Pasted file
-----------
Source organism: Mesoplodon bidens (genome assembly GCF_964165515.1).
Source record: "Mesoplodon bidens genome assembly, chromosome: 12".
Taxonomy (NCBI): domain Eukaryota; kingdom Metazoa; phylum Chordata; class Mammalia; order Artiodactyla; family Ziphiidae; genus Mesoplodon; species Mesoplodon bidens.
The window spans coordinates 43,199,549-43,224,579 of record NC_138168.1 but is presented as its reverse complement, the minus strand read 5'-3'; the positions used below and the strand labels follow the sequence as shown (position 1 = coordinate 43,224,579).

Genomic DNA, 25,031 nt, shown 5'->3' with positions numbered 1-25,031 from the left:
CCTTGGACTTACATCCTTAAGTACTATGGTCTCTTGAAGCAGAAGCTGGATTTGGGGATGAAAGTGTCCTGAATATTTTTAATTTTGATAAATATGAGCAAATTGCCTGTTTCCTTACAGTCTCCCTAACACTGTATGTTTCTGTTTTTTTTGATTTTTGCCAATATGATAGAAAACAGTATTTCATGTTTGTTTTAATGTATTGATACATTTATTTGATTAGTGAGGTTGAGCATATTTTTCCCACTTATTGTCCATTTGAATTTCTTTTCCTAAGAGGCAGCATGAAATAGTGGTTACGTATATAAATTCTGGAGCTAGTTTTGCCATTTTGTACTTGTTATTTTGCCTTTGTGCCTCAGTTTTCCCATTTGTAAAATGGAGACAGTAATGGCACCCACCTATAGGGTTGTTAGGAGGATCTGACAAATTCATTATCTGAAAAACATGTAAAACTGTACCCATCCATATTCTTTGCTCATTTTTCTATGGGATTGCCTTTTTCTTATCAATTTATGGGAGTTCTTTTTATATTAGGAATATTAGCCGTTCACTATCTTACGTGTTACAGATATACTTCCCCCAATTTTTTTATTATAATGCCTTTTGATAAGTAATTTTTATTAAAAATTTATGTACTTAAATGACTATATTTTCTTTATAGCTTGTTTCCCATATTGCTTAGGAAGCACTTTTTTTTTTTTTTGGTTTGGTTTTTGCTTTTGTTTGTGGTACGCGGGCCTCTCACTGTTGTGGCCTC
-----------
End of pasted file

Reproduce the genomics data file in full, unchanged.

Source organism: Mesoplodon bidens (genome assembly GCF_964165515.1).
Source record: "Mesoplodon bidens genome assembly, chromosome: 12".
Taxonomy (NCBI): domain Eukaryota; kingdom Metazoa; phylum Chordata; class Mammalia; order Artiodactyla; family Ziphiidae; genus Mesoplodon; species Mesoplodon bidens.
The window spans coordinates 43,199,549-43,224,579 of record NC_138168.1 but is presented as its reverse complement, the minus strand read 5'-3'; the positions used below and the strand labels follow the sequence as shown (position 1 = coordinate 43,224,579).

Genomic DNA, 25,031 nt, shown 5'->3' with positions numbered 1-25,031 from the left:
CCTTGGACTTACATCCTTAAGTACTATGGTCTCTTGAAGCAGAAGCTGGATTTGGGGATGAAAGTGTCCTGAATATTTTTAATTTTGATAAATATGAGCAAATTGCCTGTTTCCTTACAGTCTCCCTAACACTGTATGTTTCTGTTTTTTTTGATTTTTGCCAATATGATAGAAAACAGTATTTCATGTTTGTTTTAATGTATTGATACATTTATTTGATTAGTGAGGTTGAGCATATTTTTCCCACTTATTGTCCATTTGAATTTCTTTTCCTAAGAGGCAGCATGAAATAGTGGTTACGTATATAAATTCTGGAGCTAGTTTTGCCATTTTGTACTTGTTATTTTGCCTTTGTGCCTCAGTTTTCCCATTTGTAAAATGGAGACAGTAATGGCACCCACCTATAGGGTTGTTAGGAGGATCTGACAAATTCATTATCTGAAAAACATGTAAAACTGTACCCATCCATATTCTTTGCTCATTTTTCTATGGGATTGCCTTTTTCTTATCAATTTATGGGAGTTCTTTTTATATTAGGAATATTAGCCGTTCACTATCTTACGTGTTACAGATATACTTCCCCCAATTTTTTTATTATAATGCCTTTTGATAAGTAATTTTTATTAAAAATTTATGTACTTAAATGACTATATTTTCTTTATAGCTTGTTTCCCATATTGCTTAGGAAGCACTTTTTTTTTTTTTTGGTTTGGTTTTTGCTTTTGTTTGTGGTACGCGGGCCTCTCACTGTTGTGGCCTC